Annex to Final Project Report, Republic of Tajikistan, October 1, 1997 - September 30, 2002: Analysis of Political Party Legislation in Tajikistan (2000)

Publication Date: 
30 Nov 2002

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Background

The recent parliamentary election on 27 February and 23 March 2000 was the first multiparty election in the history of Tajikistan and thus an important benchmark in its democratic development. Tajikistan has a well-developed multi-party system; there were six political parties as well as independent candidates participating in the elections to the Tajik parliament (Majlisi Oli). The Peoples Democratic Party (PDP), which serves as "Presidential Party" for President Rakhmonov, won the election by a large majority and carried the majority of votes in the single-mandate constituencies as well as in the single republican (party list) constituency. Two other parties passed the 5% threshold for political parties in the single-republican constituency and are represented in the Assembly on grounds of the party list: the Islamic Revival Party (IRP), which was one of the founding organizations of the United Tajik Opposition (UTO), and the Communist Party (CPT).

The landscape of political parties in Tajikistan is the result of the competition of different regional, political, religious and ideological factors. Following the Inter-Tajik Talks, the 1997 General Agreement and the adoption of a new Law on Political Parties by the Majlisi Oli in November 1998, (at least) eleven political parties were formed in Tajikistan. However, prior to the parliamentary elections, activities of political parties were severely restricted and in six cases, parties were banned from participation in the elections:

• The activities of the Party of Political and Economical Revival were suspended in April 1999.

• Jumbish (Junbish?) - National Movement of Tajikistan was denied registration in April 1999.

• Civil Patriotic Party of Tajikistan Unity was banned in April 1999.

• Agrarian Party was banned in September 1999 due to continued political activities after its suspension in April 1999.

• The registration of the Party of Justice and Progress was cancelled in September 1999.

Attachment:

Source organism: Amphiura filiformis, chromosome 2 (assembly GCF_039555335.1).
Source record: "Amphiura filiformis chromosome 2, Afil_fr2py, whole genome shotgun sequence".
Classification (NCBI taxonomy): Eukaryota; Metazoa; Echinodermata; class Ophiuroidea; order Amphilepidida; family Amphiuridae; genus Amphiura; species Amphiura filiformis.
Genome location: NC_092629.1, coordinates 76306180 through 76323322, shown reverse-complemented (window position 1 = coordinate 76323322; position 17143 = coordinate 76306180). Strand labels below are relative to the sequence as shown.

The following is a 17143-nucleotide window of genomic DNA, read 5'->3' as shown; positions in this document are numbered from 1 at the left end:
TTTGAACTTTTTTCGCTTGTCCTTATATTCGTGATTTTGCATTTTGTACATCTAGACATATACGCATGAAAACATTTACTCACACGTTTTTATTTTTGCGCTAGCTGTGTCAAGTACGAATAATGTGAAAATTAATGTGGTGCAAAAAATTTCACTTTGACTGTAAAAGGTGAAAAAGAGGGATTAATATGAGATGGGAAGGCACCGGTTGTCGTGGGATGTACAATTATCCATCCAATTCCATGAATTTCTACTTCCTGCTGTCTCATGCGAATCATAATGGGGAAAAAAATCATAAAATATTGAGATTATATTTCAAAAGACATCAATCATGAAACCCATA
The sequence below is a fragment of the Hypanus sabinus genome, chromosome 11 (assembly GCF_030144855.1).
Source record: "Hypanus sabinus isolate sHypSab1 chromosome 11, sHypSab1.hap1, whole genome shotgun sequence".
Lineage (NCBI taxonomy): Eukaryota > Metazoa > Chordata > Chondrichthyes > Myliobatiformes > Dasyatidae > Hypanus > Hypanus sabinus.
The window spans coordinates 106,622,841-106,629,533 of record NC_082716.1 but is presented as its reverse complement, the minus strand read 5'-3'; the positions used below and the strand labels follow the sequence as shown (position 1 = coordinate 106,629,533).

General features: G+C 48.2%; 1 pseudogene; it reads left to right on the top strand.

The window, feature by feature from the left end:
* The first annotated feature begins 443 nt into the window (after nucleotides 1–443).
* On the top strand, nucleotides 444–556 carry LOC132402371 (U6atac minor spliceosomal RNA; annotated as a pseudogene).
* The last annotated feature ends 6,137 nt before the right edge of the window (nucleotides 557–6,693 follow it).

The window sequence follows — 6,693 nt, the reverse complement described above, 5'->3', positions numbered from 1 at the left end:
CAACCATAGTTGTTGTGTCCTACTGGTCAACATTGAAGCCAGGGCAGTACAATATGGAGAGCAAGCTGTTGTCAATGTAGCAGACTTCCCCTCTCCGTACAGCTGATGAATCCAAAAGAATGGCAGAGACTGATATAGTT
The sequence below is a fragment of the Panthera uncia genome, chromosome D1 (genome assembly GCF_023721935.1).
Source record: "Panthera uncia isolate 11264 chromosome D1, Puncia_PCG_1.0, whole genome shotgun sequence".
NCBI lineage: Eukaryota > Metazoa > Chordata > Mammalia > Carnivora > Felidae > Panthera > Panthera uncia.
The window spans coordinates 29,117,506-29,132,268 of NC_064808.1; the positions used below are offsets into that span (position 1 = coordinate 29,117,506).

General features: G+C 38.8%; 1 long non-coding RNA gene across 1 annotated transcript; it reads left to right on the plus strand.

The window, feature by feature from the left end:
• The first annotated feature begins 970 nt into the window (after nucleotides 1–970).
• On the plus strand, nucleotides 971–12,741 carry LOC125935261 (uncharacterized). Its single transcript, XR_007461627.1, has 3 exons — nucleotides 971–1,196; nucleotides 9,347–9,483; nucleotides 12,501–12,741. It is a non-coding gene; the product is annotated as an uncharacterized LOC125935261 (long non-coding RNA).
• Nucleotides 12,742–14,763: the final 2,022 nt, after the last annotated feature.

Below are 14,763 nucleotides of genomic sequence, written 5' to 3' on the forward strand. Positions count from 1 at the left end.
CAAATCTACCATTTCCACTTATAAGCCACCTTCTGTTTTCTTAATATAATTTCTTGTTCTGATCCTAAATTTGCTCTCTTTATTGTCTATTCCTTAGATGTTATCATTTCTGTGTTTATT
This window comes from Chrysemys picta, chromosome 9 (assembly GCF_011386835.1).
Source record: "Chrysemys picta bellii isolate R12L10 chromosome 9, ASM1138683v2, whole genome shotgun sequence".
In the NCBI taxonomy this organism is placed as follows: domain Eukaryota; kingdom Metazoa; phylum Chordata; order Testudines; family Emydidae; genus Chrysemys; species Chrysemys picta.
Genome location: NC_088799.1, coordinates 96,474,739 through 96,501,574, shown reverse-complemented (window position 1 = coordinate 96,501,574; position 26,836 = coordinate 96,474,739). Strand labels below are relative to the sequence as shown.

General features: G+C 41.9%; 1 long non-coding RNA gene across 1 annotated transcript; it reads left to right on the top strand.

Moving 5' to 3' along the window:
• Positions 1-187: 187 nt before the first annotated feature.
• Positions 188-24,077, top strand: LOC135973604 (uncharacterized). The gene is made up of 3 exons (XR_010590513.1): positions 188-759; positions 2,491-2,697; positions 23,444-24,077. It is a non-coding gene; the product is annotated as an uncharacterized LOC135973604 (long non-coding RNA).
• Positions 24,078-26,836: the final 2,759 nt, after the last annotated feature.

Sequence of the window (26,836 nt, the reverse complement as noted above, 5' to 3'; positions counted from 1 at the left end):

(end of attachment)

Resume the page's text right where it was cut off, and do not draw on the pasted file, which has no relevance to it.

• Democratic Party / Tehran Platform was deregistered in November 1999 due to a name similar to another party's.

More recently, on December 26th , 2000 Tajikistan's Supreme Court suspended for 6 months the activities of the Adolatkhoh ("Justice") Party, which had participated in the parliamentary elections on the "New Opposition"-platform. Adolatkhoh's chairman Karimov claimed that this suspension was nothing but retaliation by Tajik leadership for the party's opposition to President Rakhmonov in the 1999 presidential and 2000 parliamentary elections. At present, other political parties feel threatened by the same sort, while deregistered or banned parties struggle to meet the requirements for renewed registration.

These measures were based on claims that opposition parties had violated the Tajik Law on Political Parties. In the cases of the Agrarian Party and the Party of Economic and Political Revival the claim was a fabrication of membership lists, the National Unity Party was banned in the wake of an attempted military rebellion in Leninabad oblast, and the National Movement was reportedly denied registration on the grounds of "insufficient time to study all necessary documentation". The suspension of the Adolatkhoh party was primarily based on the allegation that the party had failed to establish primary organizations in each of the country's oblasts.

The formation as well as the banning of political parties in Tajikistan is governed by the mentioned Law on Political Parties (PPL), and to a certain extent by other legal instruments (for example the Constitution, the Law on Public Associations). This review 2 will try to analyze in which way this legal framework could be used by the government in order to suppress the participation of opposition parties in general elections or in the political life. It is limited to the restrictions that the PPL imposes on the activity of political parties and the possibilities for misuse against political opponents; other relevant legislation is not individually discussed in the following.

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